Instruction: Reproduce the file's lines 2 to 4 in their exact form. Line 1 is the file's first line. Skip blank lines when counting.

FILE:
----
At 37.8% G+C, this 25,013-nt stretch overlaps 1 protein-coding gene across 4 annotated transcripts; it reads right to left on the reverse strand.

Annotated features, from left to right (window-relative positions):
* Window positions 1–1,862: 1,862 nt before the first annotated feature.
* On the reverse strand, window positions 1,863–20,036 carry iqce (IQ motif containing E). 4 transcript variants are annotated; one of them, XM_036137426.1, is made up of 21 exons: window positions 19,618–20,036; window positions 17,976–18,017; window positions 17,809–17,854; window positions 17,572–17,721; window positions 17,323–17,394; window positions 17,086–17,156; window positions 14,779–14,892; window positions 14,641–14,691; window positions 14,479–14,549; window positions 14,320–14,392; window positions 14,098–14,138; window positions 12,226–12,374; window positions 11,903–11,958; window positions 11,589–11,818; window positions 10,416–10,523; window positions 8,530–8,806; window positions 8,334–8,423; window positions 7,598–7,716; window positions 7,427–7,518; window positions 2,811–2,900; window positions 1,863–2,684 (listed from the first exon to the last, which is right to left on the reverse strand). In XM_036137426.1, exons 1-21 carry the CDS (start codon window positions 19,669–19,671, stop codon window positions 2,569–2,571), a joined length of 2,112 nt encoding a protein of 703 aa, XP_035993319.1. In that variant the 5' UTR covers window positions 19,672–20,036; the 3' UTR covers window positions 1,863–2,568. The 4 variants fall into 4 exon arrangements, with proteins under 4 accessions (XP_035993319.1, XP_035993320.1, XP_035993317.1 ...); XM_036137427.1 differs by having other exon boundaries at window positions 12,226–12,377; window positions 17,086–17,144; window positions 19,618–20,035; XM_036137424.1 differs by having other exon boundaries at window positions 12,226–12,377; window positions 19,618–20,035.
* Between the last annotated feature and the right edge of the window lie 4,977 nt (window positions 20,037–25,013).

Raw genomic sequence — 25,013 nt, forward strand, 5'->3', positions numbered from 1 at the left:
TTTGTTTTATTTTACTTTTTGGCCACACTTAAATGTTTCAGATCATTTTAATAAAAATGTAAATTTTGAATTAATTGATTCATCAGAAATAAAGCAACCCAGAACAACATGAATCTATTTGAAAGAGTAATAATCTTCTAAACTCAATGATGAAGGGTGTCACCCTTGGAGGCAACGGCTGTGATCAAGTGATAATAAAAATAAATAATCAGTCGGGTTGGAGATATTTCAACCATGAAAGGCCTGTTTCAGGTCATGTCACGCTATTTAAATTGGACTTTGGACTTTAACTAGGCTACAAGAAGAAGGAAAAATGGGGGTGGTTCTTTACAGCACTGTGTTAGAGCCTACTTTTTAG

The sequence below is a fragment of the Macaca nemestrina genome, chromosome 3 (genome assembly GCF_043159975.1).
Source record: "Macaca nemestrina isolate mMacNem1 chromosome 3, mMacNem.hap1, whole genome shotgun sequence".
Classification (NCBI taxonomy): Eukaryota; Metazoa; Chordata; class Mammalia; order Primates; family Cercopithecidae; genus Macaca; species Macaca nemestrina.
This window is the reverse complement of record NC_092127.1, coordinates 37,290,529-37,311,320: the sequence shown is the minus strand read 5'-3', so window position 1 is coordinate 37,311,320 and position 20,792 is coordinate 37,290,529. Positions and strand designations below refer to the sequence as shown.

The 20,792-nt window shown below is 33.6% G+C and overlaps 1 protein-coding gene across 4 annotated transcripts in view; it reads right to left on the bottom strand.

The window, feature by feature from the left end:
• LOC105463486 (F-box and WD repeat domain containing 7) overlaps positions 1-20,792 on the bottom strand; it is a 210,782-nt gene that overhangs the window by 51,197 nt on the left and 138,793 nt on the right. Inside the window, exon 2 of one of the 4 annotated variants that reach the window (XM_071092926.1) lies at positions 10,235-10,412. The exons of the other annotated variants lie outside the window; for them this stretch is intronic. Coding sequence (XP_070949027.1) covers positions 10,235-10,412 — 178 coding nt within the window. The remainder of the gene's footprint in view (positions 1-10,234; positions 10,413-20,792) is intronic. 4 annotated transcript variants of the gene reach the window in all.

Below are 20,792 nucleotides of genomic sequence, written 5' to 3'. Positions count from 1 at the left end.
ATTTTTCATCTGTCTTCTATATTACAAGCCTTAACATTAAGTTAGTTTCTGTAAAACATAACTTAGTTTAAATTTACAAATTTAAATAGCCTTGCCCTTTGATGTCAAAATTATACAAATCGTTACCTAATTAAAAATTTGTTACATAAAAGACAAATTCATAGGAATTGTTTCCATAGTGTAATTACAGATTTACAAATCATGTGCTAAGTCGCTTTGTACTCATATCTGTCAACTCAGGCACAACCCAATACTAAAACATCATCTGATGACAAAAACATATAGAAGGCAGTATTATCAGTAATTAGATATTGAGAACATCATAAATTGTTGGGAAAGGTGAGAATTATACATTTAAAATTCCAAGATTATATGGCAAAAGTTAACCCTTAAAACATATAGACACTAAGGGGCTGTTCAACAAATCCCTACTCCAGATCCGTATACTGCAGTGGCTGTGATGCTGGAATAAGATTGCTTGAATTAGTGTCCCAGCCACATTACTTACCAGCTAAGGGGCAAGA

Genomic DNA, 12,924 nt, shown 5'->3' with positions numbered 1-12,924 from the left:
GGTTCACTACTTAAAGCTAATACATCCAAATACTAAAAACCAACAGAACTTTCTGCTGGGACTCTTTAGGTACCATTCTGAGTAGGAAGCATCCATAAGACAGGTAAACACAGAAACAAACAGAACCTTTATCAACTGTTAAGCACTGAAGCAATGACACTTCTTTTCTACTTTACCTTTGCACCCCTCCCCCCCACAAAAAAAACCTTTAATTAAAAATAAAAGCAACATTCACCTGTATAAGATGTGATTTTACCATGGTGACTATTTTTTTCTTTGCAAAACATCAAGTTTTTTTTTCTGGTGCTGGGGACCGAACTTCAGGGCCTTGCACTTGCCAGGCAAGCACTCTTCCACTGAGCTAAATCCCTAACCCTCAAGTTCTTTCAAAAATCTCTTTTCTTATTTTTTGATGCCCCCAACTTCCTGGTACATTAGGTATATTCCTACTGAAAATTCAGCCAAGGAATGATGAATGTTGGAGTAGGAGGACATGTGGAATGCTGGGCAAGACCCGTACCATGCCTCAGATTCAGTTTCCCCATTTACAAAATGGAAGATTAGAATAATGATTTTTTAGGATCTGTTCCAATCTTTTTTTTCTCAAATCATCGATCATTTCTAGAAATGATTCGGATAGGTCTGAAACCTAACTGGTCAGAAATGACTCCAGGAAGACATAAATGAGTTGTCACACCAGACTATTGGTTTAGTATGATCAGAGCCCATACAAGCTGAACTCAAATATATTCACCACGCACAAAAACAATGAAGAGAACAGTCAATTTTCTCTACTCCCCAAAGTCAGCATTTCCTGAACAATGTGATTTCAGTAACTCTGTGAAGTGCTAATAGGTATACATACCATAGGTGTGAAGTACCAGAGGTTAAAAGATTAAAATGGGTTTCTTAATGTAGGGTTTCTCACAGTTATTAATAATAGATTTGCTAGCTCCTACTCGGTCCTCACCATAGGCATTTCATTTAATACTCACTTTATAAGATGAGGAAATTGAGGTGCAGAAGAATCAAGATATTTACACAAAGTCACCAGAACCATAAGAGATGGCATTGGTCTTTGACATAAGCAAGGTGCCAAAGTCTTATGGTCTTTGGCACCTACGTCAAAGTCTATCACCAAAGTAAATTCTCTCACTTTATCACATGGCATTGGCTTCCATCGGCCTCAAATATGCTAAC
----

Annotated features, from left to right (window-relative positions):
* Window positions 1–1,862: 1,862 nt before the first annotated feature.
* On the reverse strand, window positions 1,863–20,036 carry iqce (IQ motif containing E). 4 transcript variants are annotated; one of them, XM_036137426.1, is made up of 21 exons: window positions 19,618–20,036; window positions 17,976–18,017; window positions 17,809–17,854; window positions 17,572–17,721; window positions 17,323–17,394; window positions 17,086–17,156; window positions 14,779–14,892; window positions 14,641–14,691; window positions 14,479–14,549; window positions 14,320–14,392; window positions 14,098–14,138; window positions 12,226–12,374; window positions 11,903–11,958; window positions 11,589–11,818; window positions 10,416–10,523; window positions 8,530–8,806; window positions 8,334–8,423; window positions 7,598–7,716; window positions 7,427–7,518; window positions 2,811–2,900; window positions 1,863–2,684 (listed from the first exon to the last, which is right to left on the reverse strand). In XM_036137426.1, exons 1-21 carry the CDS (start codon window positions 19,669–19,671, stop codon window positions 2,569–2,571), a joined length of 2,112 nt encoding a protein of 703 aa, XP_035993319.1. In that variant the 5' UTR covers window positions 19,672–20,036; the 3' UTR covers window positions 1,863–2,568. The 4 variants fall into 4 exon arrangements, with proteins under 4 accessions (XP_035993319.1, XP_035993320.1, XP_035993317.1 ...); XM_036137427.1 differs by having other exon boundaries at window positions 12,226–12,377; window positions 17,086–17,144; window positions 19,618–20,035; XM_036137424.1 differs by having other exon boundaries at window positions 12,226–12,377; window positions 19,618–20,035.